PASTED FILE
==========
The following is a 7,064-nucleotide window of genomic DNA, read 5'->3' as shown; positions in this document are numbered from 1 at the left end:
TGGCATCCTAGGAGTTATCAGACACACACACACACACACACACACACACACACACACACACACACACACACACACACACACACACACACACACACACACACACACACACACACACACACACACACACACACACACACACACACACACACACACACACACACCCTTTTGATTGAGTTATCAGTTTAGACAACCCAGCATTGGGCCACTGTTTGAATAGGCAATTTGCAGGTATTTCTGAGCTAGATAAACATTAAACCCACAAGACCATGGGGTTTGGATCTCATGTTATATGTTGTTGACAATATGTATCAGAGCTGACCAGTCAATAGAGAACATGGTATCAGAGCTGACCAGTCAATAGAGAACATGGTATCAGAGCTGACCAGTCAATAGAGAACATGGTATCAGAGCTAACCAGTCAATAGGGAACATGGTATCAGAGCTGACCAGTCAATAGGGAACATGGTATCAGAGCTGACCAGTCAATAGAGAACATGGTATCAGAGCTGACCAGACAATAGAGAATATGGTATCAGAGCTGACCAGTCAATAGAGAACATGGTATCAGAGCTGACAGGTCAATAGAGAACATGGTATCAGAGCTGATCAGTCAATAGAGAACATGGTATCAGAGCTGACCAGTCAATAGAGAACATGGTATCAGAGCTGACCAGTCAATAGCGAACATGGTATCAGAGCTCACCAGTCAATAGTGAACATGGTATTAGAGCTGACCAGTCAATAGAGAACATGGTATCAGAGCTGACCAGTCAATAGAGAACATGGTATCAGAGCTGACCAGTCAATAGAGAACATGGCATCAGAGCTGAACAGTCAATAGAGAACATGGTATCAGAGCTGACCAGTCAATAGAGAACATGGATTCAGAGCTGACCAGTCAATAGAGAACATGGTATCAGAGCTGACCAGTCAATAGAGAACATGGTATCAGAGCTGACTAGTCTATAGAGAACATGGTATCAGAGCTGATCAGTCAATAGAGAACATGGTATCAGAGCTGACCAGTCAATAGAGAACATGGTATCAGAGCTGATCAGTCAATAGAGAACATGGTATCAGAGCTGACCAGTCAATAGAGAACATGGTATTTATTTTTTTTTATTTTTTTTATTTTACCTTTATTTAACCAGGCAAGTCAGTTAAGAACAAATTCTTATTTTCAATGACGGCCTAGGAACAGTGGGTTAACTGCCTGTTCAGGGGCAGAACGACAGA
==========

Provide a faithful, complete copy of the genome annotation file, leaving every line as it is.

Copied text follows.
The following is a 7,064-nucleotide window of genomic DNA, read 5'->3' as shown; positions in this document are numbered from 1 at the left end:
TGGCATCCTAGGAGTTATCAGACACACACACACACACACACACACACACACACACACACACACACACACACACACACACACACACACACACACACACACACACACACACACACACACACACACACACACACACACACACACACACACACACACACACACACCCTTTTGATTGAGTTATCAGTTTAGACAACCCAGCATTGGGCCACTGTTTGAATAGGCAATTTGCAGGTATTTCTGAGCTAGATAAACATTAAACCCACAAGACCATGGGGTTTGGATCTCATGTTATATGTTGTTGACAATATGTATCAGAGCTGACCAGTCAATAGAGAACATGGTATCAGAGCTGACCAGTCAATAGAGAACATGGTATCAGAGCTGACCAGTCAATAGAGAACATGGTATCAGAGCTAACCAGTCAATAGGGAACATGGTATCAGAGCTGACCAGTCAATAGGGAACATGGTATCAGAGCTGACCAGTCAATAGAGAACATGGTATCAGAGCTGACCAGACAATAGAGAATATGGTATCAGAGCTGACCAGTCAATAGAGAACATGGTATCAGAGCTGACAGGTCAATAGAGAACATGGTATCAGAGCTGATCAGTCAATAGAGAACATGGTATCAGAGCTGACCAGTCAATAGAGAACATGGTATCAGAGCTGACCAGTCAATAGCGAACATGGTATCAGAGCTCACCAGTCAATAGTGAACATGGTATTAGAGCTGACCAGTCAATAGAGAACATGGTATCAGAGCTGACCAGTCAATAGAGAACATGGTATCAGAGCTGACCAGTCAATAGAGAACATGGCATCAGAGCTGAACAGTCAATAGAGAACATGGTATCAGAGCTGACCAGTCAATAGAGAACATGGATTCAGAGCTGACCAGTCAATAGAGAACATGGTATCAGAGCTGACCAGTCAATAGAGAACATGGTATCAGAGCTGACTAGTCTATAGAGAACATGGTATCAGAGCTGATCAGTCAATAGAGAACATGGTATCAGAGCTGACCAGTCAATAGAGAACATGGTATCAGAGCTGATCAGTCAATAGAGAACATGGTATCAGAGCTGACCAGTCAATAGAGAACATGGTATTTATTTTTTTTTATTTTTTTTATTTTACCTTTATTTAACCAGGCAAGTCAGTTAAGAACAAATTCTTATTTTCAATGACGGCCTAGGAACAGTGGGTTAACTGCCTGTTCAGGGGCAGAACGACAGA